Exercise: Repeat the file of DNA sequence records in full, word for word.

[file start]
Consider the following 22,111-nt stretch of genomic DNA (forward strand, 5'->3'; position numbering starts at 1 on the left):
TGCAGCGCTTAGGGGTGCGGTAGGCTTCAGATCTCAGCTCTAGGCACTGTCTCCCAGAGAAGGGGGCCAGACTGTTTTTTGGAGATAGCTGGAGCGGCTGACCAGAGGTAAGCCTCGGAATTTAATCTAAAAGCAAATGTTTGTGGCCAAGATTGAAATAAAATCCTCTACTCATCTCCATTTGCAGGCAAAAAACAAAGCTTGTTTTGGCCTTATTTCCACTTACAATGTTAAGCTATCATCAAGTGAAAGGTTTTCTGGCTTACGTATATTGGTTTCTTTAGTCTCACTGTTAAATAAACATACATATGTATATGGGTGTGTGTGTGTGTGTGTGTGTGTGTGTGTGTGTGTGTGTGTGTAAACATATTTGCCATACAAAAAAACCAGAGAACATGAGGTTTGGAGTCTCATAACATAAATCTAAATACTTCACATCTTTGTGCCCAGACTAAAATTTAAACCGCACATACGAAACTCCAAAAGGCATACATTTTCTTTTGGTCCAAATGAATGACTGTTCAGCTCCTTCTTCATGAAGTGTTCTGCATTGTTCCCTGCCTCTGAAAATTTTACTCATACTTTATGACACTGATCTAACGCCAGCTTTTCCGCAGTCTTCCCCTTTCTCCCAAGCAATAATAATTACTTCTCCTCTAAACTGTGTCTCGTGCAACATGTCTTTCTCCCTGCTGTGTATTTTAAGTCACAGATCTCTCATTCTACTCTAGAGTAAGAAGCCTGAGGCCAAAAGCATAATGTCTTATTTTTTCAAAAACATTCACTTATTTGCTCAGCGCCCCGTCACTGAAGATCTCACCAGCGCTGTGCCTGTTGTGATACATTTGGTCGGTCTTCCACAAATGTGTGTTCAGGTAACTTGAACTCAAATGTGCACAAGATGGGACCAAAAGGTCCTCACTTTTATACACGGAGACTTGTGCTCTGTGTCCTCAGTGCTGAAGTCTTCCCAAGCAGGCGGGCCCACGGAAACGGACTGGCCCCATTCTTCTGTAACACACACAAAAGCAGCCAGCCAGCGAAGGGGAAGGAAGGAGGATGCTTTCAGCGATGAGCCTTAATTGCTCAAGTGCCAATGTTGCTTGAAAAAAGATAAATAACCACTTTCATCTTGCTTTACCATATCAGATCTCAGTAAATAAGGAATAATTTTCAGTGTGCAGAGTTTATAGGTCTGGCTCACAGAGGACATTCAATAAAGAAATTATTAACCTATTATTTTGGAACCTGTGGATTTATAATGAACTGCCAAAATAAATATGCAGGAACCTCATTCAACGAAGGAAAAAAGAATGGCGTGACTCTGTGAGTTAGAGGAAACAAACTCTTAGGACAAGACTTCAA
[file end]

Consider the following 22,111-nt stretch of genomic DNA (forward strand, 5'->3'; position numbering starts at 1 on the left):
TGCAGCGCTTAGGGGTGCGGTAGGCTTCAGATCTCAGCTCTAGGCACTGTCTCCCAGAGAAGGGGGCCAGACTGTTTTTTGGAGATAGCTGGAGCGGCTGACCAGAGGTAAGCCTCGGAATTTAATCTAAAAGCAAATGTTTGTGGCCAAGATTGAAATAAAATCCTCTACTCATCTCCATTTGCAGGCAAAAAACAAAGCTTGTTTTGGCCTTATTTCCACTTACAATGTTAAGCTATCATCAAGTGAAAGGTTTTCTGGCTTACGTATATTGGTTTCTTTAGTCTCACTGTTAAATAAACATACATATGTATATGGGTGTGTGTGTGTGTGTGTGTGTGTGTGTGTGTGTGTGTGTGTGTAAACATATTTGCCATACAAAAAAACCAGAGAACATGAGGTTTGGAGTCTCATAACATAAATCTAAATACTTCACATCTTTGTGCCCAGACTAAAATTTAAACCGCACATACGAAACTCCAAAAGGCATACATTTTCTTTTGGTCCAAATGAATGACTGTTCAGCTCCTTCTTCATGAAGTGTTCTGCATTGTTCCCTGCCTCTGAAAATTTTACTCATACTTTATGACACTGATCTAACGCCAGCTTTTCCGCAGTCTTCCCCTTTCTCCCAAGCAATAATAATTACTTCTCCTCTAAACTGTGTCTCGTGCAACATGTCTTTCTCCCTGCTGTGTATTTTAAGTCACAGATCTCTCATTCTACTCTAGAGTAAGAAGCCTGAGGCCAAAAGCATAATGTCTTATTTTTTCAAAAACATTCACTTATTTGCTCAGCGCCCCGTCACTGAAGATCTCACCAGCGCTGTGCCTGTTGTGATACATTTGGTCGGTCTTCCACAAATGTGTGTTCAGGTAACTTGAACTCAAATGTGCACAAGATGGGACCAAAAGGTCCTCACTTTTATACACGGAGACTTGTGCTCTGTGTCCTCAGTGCTGAAGTCTTCCCAAGCAGGCGGGCCCACGGAAACGGACTGGCCCCATTCTTCTGTAACACACACAAAAGCAGCCAGCCAGCGAAGGGGAAGGAAGGAGGATGCTTTCAGCGATGAGCCTTAATTGCTCAAGTGCCAATGTTGCTTGAAAAAAGATAAATAACCACTTTCATCTTGCTTTACCATATCAGATCTCAGTAAATAAGGAATAATTTTCAGTGTGCAGAGTTTATAGGTCTGGCTCACAGAGGACATTCAATAAAGAAATTATTAACCTATTATTTTGGAACCTGTGGATTTATAATGAACTGCCAAAATAAATATGCAGGAACCTCATTCAACGAAGGAAAAAAGAATGGCGTGACTCTGTGAGTTAGAGGAAACAAACTCTTAGGACAAGACTTCAA